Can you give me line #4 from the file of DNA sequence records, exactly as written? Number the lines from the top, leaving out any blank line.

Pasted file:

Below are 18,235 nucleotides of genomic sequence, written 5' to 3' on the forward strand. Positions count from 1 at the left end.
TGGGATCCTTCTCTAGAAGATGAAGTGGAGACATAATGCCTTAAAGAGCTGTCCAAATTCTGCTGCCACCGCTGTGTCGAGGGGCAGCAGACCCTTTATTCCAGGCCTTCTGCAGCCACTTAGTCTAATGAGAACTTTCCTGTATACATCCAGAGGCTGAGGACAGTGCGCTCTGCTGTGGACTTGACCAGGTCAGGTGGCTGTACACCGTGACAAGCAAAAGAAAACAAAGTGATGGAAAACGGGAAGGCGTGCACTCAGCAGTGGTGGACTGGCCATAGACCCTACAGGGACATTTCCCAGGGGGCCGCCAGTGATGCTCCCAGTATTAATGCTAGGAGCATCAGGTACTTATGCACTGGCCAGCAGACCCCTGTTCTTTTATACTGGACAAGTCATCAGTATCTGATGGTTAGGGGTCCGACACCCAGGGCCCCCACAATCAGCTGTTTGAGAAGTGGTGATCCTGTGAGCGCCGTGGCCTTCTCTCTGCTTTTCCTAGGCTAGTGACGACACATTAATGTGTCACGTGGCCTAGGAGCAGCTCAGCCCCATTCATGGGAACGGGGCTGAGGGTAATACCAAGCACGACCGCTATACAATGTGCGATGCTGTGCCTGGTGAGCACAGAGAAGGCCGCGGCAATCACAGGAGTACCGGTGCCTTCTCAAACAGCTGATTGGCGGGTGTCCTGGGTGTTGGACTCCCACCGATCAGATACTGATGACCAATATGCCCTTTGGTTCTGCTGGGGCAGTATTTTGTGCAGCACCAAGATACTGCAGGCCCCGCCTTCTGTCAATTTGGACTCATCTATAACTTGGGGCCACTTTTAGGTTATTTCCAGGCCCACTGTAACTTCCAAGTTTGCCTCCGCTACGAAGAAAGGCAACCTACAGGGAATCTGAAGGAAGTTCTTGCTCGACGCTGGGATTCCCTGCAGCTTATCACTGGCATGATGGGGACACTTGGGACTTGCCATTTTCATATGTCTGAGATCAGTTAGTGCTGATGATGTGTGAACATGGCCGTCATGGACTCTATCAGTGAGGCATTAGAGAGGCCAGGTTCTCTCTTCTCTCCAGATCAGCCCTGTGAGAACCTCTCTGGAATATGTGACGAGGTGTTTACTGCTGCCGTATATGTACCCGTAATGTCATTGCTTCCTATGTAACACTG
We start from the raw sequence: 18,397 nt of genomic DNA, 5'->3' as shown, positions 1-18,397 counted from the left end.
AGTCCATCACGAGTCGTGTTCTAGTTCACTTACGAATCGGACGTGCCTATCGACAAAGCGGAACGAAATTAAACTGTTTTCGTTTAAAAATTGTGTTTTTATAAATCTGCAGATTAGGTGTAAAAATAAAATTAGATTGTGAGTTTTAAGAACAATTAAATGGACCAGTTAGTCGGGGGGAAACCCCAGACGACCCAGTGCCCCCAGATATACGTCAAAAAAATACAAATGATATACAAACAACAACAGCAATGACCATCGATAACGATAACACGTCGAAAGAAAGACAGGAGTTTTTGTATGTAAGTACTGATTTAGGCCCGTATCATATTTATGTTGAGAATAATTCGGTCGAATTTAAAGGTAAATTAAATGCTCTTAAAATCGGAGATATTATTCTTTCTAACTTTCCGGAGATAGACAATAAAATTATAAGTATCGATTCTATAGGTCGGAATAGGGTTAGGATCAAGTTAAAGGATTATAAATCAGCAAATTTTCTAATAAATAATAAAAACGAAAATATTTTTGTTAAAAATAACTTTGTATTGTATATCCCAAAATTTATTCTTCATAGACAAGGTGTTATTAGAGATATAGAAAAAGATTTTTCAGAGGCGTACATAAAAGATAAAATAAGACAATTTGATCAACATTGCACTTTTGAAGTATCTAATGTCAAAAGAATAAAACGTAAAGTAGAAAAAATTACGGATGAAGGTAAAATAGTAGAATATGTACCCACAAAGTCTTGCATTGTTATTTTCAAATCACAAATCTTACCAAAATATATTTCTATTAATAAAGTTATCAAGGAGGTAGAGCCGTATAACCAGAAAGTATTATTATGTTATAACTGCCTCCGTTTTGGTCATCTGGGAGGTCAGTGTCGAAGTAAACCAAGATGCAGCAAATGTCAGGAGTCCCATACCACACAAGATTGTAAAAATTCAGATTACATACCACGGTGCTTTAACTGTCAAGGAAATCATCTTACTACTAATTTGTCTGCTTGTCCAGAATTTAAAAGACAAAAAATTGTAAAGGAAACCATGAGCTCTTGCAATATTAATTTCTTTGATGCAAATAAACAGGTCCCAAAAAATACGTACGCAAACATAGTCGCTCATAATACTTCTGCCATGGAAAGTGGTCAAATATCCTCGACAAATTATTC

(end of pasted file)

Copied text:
AGTCCATCACGAGTCGTGTTCTAGTTCACTTACGAATCGGACGTGCCTATCGACAAAGCGGAACGAAATTAAACTGTTTTCGTTTAAAAATTGTGTTTTTATAAATCTGCAGATTAGGTGTAAAAATAAAATTAGATTGTGAGTTTTAAGAACAATTAAATGGACCAGTTAGTCGGGGGGAAACCCCAGACGACCCAGTGCCCCCAGATATACGTCAAAAAAATACAAATGATATACAAACAACAACAGCAATGACCATCGATAACGATAACACGTCGAAAGAAAGACAGGAGTTTTTGTATGTAAGTACTGATTTAGGCCCGTATCATATTTATGTTGAGAATAATTCGGTCGAATTTAAAGGTAAATTAAATGCTCTTAAAATCGGAGATATTATTCTTTCTAACTTTCCGGAGATAGACAATAAAATTATAAGTATCGATTCTATAGGTCGGAATAGGGTTAGGATCAAGTTAAAGGATTATAAATCAGCAAATTTTCTAATAAATAATAAAAACGAAAATATTTTTGTTAAAAATAACTTTGTATTGTATATCCCAAAATTTATTCTTCATAGACAAGGTGTTATTAGAGATATAGAAAAAGATTTTTCAGAGGCGTACATAAAAGATAAAATAAGACAATTTGATCAACATTGCACTTTTGAAGTATCTAATGTCAAAAGAATAAAACGTAAAGTAGAAAAAATTACGGATGAAGGTAAAATAGTAGAATATGTACCCACAAAGTCTTGCATTGTTATTTTCAAATCACAAATCTTACCAAAATATATTTCTATTAATAAAGTTATCAAGGAGGTAGAGCCGTATAACCAGAAAGTATTATTATGTTATAACTGCCTCCGTTTTGGTCATCTGGGAGGTCAGTGTCGAAGTAAACCAAGATGCAGCAAATGTCAGGAGTCCCATACCACACAAGATTGTAAAAATTCAGATTACATACCACGGTGCTTTAACTGTCAAGGAAATCATCTTACTACTAATTTGTCTGCTTGTCCAGAATTTAAAAGACAAAAAATTGTAAAGGAAACCATGAGCTCTTGCAATATTAATTTCTTTGATGCAAATAAACAGGTCCCAAAAAATACGTACGCAAACATAGTCGCTCATAATACTTCTGCCATGGAAAGTGGTCAAATATCCTCGACAAATTATTC